You know that feeling when you’re standing at the bar, desperately wanting to talk to the guy or girl next to you, but are unable to force yourself to do it? Or staring at your gym clothes knowing that you’d ultimately be happier if you worked out, but your mind just won’t let it happen? That’s the world that this movie explores, in a simplistic sense. Obviously being bipolar is a lot more complicated and serious than being lazy, but for those who haven’t been around mental illness, that’s one way to understand it. No matter how badly you want your mind to cooperate, to do something that you know is for the best, sometimes it just won’t allow it. Every scene between Cooper and Lawrence crackles with that conflict. They’re drawn to each other, it’s clear. They have too much in common, are too able to help each other not to fit, but Cooper just can’t let it be. You can see, over and over again, his mind standing in the way. Too obsessed with his pointless past to let a happy future in. The character’s motto is “Excelsior.” Rise above. Improve. Excel. But he can’t ever pull it off. No matter how badly he wants to avoid a fight at a football game, he ends up with a fist in someone’s face. He clearly loves his Dad, but won’t let himself get close to him. And Jennifer Lawrence, who’s so obviously his salvation, he dismisses as long as he possibly can. And when the movie takes off, the scene where it becomes irresistible, is when Jennifer Lawrence says “fuck this, I’m taking over. I’m fixing everything right now.”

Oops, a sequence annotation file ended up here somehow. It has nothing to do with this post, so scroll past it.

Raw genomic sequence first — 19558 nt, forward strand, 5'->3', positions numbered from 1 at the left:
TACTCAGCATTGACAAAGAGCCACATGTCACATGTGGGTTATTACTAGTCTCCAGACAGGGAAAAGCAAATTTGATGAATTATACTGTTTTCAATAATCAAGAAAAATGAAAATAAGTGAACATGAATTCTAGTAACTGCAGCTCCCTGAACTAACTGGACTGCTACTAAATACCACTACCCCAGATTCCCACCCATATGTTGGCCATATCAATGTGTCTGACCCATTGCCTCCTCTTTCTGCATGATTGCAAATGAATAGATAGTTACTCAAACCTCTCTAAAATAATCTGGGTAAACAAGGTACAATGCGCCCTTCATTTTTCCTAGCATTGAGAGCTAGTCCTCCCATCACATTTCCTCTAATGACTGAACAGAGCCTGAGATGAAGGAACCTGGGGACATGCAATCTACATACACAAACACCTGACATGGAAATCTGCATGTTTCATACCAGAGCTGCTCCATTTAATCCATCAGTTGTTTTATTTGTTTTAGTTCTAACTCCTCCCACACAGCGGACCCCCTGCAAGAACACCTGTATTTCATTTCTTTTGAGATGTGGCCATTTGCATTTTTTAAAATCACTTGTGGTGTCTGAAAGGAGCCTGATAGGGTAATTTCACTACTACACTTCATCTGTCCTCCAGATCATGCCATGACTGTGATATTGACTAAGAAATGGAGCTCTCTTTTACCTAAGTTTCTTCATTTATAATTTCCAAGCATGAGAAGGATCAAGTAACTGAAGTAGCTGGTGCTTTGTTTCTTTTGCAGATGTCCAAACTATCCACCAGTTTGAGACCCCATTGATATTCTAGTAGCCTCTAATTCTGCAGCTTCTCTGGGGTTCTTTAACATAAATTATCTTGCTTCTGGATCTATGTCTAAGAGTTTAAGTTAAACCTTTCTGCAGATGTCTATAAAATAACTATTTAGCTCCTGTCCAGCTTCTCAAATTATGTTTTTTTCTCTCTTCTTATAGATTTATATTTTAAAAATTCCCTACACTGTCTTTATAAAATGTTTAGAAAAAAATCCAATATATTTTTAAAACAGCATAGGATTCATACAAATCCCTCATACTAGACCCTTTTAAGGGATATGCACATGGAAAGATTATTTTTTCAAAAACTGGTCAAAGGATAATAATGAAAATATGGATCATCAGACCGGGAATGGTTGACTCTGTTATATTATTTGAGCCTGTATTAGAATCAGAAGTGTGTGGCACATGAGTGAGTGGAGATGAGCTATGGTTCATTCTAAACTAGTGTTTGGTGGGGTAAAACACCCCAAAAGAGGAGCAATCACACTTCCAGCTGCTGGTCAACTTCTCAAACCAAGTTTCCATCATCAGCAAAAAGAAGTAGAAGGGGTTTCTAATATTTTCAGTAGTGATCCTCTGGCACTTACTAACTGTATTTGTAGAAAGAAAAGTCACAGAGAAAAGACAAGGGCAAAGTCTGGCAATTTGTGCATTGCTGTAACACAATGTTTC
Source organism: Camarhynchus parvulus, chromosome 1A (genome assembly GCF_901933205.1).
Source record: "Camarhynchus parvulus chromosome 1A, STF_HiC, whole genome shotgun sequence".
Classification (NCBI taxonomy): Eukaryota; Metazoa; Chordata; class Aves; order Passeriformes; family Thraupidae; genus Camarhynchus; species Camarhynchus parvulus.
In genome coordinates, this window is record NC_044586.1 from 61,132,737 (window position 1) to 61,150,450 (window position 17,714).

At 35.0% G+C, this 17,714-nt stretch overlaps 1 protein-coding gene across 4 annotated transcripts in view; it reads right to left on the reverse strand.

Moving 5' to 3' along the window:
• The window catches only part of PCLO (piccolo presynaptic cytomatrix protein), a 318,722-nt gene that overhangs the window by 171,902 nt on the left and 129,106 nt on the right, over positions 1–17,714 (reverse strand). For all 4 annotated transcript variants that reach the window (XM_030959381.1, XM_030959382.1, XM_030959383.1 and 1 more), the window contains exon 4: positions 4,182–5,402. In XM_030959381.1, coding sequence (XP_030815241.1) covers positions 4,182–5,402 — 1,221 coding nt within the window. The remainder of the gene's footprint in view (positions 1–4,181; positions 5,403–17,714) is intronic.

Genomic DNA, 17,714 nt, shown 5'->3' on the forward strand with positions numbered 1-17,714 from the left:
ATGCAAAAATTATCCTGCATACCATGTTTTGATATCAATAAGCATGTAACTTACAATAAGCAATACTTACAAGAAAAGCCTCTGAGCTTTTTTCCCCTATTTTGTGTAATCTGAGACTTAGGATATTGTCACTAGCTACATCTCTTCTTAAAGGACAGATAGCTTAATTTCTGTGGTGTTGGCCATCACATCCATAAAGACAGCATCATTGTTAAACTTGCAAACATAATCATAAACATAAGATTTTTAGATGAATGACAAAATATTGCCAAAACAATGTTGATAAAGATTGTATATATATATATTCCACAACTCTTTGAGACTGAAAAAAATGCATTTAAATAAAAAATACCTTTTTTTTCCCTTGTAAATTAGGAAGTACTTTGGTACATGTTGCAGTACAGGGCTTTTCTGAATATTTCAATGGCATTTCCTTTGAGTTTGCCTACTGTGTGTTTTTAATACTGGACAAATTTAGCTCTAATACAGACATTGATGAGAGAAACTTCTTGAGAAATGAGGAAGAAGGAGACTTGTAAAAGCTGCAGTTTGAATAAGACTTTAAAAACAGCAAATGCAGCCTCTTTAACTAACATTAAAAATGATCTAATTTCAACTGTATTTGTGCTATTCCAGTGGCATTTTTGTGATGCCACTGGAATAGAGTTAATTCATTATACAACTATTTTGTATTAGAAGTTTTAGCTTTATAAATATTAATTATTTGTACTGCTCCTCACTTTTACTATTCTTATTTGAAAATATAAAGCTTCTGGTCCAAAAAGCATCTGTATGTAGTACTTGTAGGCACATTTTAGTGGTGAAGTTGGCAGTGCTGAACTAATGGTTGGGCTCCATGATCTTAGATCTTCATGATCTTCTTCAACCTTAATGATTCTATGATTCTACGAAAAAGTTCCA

Without giving too much away, I’ll say this. There comes a moment two-thirds of the way through the film when all is lost. Cooper’s father, Robert DeNiro, is on the verge of a gambling catastrophe, Cooper seems to finally grasp that his marriage is over, and then Jennifer Lawrence gives them all a way out. She has an argument with DeNiro’s character, and she owns it. An actor almost 50 years older than her, with two Oscars and a slew more nominations, who’s also — you know — Robert Fucking DeNiro, and I swear to God she acts him under the table. It’s amazing. She pulls the family (and the movie) together in two minutes, and sets us up for an outstanding third act. It’s like she’s speaking to all the craziness in the room, everyone’s collective insanity, and saying “No. We are all going to do better.” And miraculously, somehow, they all do. It’s great writing, of course. But without out a dynamo like Lawrence you’d never buy it. I’m glad they got her, because it leads to a finale so good I can stop smiling just thinking about it. Remember the dance number from Little Miss Sunshine? It’s like that, but better. See. I’m sitting here still smiling!

As for the other Best Picture contenders, there’s something for everyone. The acting in Lincoln is incredible, but, to me, the story felt 20 minutes too long. Many people smarter than me insist that Zero Dark Thirty is the film of the year. But it struck me as a newsweek article that someone rolled camera on for three hours. It’s a great story, but has no emotion. Argo is great fun, but seems a little light for a Best Picture. And Django Unchained is alright, but a more honest title would be Inglorious Basterds, But This Time with Slaves! The rest of the list didn’t really move me. But Silver Linings Playbook and Jennifer Lawrence is some must-see filmmaking. I promise. It probably won’t win, but really, it should.

So, Lena Dunham, I guess it’s your turn. What have you got in season #2?